Published : 2013-06-26 19:33
Updated : 2013-06-26 19:33
Even as he condemned Edward Snowden’s leaks about two government surveillance programs, President Obama said he welcomed the debate about whether post-9/11 efforts to detect terrorist plots have undermined Americans’ privacy. That debate has raged since the Guardian and the Washington Post published material provided by Snowden, and two things are clear:
― The American public and many members of Congress were unaware of the scope of the government’s electronic surveillance programs, which include a continuous and indiscriminate collection of the phone records of virtually every American, and extensive monitoring of foreigners’ emails and social media accounts.
― Congress, the courts and the executive branch need to recalibrate the balance between liberty and security. The broad outlines of that new terrorism surveillance policy should be a matter of public record.
Considerable ink has been expended on the question of whether Snowden, a former government contractor and CIA employee, is a true whistle-blower. As Obama and other defenders of the National Security Agency have pointed out, the activities he has exposed are being carried out pursuant to acts of Congress and under the supervision (however indulgent) of a federal court. But even if Snowden didn’t uncover illegal activity, he disclosed details that should have figured in public and congressional debate about those laws.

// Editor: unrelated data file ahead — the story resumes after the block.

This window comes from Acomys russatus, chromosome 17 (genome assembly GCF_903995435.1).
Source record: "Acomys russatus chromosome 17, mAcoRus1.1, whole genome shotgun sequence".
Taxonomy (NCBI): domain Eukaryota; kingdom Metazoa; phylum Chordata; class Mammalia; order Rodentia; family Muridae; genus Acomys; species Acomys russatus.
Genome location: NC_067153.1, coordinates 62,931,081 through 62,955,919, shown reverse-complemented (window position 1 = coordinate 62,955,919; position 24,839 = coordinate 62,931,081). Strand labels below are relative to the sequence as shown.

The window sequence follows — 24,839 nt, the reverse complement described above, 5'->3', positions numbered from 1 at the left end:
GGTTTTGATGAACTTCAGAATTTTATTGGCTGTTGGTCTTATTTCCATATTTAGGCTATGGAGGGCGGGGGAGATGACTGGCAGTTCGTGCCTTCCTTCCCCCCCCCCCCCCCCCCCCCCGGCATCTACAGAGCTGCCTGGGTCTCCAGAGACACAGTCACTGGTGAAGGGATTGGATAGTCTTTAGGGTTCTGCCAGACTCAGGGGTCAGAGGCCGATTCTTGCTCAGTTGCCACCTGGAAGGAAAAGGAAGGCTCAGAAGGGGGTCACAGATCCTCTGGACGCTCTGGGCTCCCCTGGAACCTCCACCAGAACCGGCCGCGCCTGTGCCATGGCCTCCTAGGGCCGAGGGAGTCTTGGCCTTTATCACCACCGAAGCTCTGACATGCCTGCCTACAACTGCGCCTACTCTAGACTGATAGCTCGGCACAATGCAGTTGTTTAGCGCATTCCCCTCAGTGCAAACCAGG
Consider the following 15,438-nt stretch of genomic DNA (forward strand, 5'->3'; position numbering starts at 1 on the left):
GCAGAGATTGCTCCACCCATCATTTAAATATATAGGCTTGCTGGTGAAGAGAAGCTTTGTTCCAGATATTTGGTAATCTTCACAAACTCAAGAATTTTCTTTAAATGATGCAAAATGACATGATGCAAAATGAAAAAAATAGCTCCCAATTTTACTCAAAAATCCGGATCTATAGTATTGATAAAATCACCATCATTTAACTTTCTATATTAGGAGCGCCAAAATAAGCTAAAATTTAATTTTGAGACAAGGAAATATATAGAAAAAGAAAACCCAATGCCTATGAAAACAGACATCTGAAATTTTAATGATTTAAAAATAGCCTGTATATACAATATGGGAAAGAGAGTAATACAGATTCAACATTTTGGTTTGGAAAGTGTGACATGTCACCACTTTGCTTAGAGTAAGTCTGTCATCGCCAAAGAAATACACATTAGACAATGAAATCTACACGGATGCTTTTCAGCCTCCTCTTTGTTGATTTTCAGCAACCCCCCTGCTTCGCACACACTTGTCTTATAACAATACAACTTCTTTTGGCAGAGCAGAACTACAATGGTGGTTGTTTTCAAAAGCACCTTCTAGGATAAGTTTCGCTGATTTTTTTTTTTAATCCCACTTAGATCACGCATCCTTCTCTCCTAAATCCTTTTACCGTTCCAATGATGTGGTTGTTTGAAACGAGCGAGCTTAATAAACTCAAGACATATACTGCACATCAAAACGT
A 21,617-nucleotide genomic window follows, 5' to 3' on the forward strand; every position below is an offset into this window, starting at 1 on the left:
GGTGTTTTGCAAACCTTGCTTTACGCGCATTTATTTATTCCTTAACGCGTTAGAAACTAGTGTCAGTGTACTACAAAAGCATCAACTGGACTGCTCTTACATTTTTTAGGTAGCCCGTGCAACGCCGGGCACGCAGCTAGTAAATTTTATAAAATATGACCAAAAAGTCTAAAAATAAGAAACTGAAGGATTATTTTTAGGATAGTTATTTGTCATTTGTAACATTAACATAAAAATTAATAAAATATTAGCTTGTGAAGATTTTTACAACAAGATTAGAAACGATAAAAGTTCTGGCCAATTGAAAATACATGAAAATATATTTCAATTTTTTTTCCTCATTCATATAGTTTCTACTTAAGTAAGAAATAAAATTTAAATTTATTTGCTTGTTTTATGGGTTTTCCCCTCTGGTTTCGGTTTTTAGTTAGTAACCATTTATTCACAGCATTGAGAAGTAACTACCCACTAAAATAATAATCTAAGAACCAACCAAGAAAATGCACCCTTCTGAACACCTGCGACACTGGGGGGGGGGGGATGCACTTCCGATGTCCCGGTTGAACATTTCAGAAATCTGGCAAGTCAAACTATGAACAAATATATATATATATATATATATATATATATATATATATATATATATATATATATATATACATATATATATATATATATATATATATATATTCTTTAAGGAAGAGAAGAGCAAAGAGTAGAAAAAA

It was clear before Snowden’s disclosures that the USA Patriot Act gave the government broad authority to obtain “business records” (including telephone records) so long as it could persuade a court that the material was “relevant” to a terrorism investigation. But Snowden’s revelations made it clear that the law was being used to acquire such “metadata” on a blanket basis, without any connection to a particular investigation, so that the data could be mined later for patterns that might assist in the apprehension of terrorists. (Never mind that James R. Clapper, the director of national intelligence, answered, “No sir ... not wittingly,” when Sen. Ron Wyden, D-Oregon, asked him in March whether the NSA collected data on millions or hundreds of millions of Americans.)